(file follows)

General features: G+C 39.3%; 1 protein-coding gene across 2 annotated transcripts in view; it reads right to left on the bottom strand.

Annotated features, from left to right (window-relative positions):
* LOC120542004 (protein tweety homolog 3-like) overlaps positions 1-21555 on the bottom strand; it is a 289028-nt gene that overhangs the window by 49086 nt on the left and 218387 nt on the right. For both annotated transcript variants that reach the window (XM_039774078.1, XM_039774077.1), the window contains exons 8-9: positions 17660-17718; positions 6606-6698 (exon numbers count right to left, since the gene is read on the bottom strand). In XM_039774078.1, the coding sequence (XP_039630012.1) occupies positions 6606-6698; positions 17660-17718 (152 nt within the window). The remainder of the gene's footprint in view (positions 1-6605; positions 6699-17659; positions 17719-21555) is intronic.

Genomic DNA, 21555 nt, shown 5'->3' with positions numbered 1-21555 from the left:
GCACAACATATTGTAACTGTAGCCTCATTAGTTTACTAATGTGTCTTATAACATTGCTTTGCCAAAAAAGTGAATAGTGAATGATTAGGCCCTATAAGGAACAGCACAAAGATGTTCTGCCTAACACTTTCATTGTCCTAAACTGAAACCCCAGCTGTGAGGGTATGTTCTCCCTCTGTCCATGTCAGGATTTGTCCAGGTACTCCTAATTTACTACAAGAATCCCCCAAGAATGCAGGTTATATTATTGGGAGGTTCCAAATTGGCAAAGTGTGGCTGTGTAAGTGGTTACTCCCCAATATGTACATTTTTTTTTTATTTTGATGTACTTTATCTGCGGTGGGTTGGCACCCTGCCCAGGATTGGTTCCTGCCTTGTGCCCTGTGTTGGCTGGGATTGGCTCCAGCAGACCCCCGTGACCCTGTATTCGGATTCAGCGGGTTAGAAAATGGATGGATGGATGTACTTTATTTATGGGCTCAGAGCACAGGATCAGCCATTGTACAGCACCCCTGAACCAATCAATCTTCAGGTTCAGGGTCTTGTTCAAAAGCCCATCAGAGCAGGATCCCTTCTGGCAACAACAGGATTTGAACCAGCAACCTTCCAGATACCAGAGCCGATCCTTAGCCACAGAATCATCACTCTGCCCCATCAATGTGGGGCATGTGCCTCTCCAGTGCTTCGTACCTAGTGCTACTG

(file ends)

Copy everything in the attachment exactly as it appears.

General features: G+C 39.3%; 1 protein-coding gene across 2 annotated transcripts in view; it reads right to left on the bottom strand.

Annotated features, from left to right (window-relative positions):
* LOC120542004 (protein tweety homolog 3-like) overlaps positions 1-21555 on the bottom strand; it is a 289028-nt gene that overhangs the window by 49086 nt on the left and 218387 nt on the right. For both annotated transcript variants that reach the window (XM_039774078.1, XM_039774077.1), the window contains exons 8-9: positions 17660-17718; positions 6606-6698 (exon numbers count right to left, since the gene is read on the bottom strand). In XM_039774078.1, the coding sequence (XP_039630012.1) occupies positions 6606-6698; positions 17660-17718 (152 nt within the window). The remainder of the gene's footprint in view (positions 1-6605; positions 6699-17659; positions 17719-21555) is intronic.

Genomic DNA, 21555 nt, shown 5'->3' with positions numbered 1-21555 from the left:
GCACAACATATTGTAACTGTAGCCTCATTAGTTTACTAATGTGTCTTATAACATTGCTTTGCCAAAAAAGTGAATAGTGAATGATTAGGCCCTATAAGGAACAGCACAAAGATGTTCTGCCTAACACTTTCATTGTCCTAAACTGAAACCCCAGCTGTGAGGGTATGTTCTCCCTCTGTCCATGTCAGGATTTGTCCAGGTACTCCTAATTTACTACAAGAATCCCCCAAGAATGCAGGTTATATTATTGGGAGGTTCCAAATTGGCAAAGTGTGGCTGTGTAAGTGGTTACTCCCCAATATGTACATTTTTTTTTTATTTTGATGTACTTTATCTGCGGTGGGTTGGCACCCTGCCCAGGATTGGTTCCTGCCTTGTGCCCTGTGTTGGCTGGGATTGGCTCCAGCAGACCCCCGTGACCCTGTATTCGGATTCAGCGGGTTAGAAAATGGATGGATGGATGTACTTTATTTATGGGCTCAGAGCACAGGATCAGCCATTGTACAGCACCCCTGAACCAATCAATCTTCAGGTTCAGGGTCTTGTTCAAAAGCCCATCAGAGCAGGATCCCTTCTGGCAACAACAGGATTTGAACCAGCAACCTTCCAGATACCAGAGCCGATCCTTAGCCACAGAATCATCACTCTGCCCCATCAATGTGGGGCATGTGCCTCTCCAGTGCTTCGTACCTAGTGCTACTG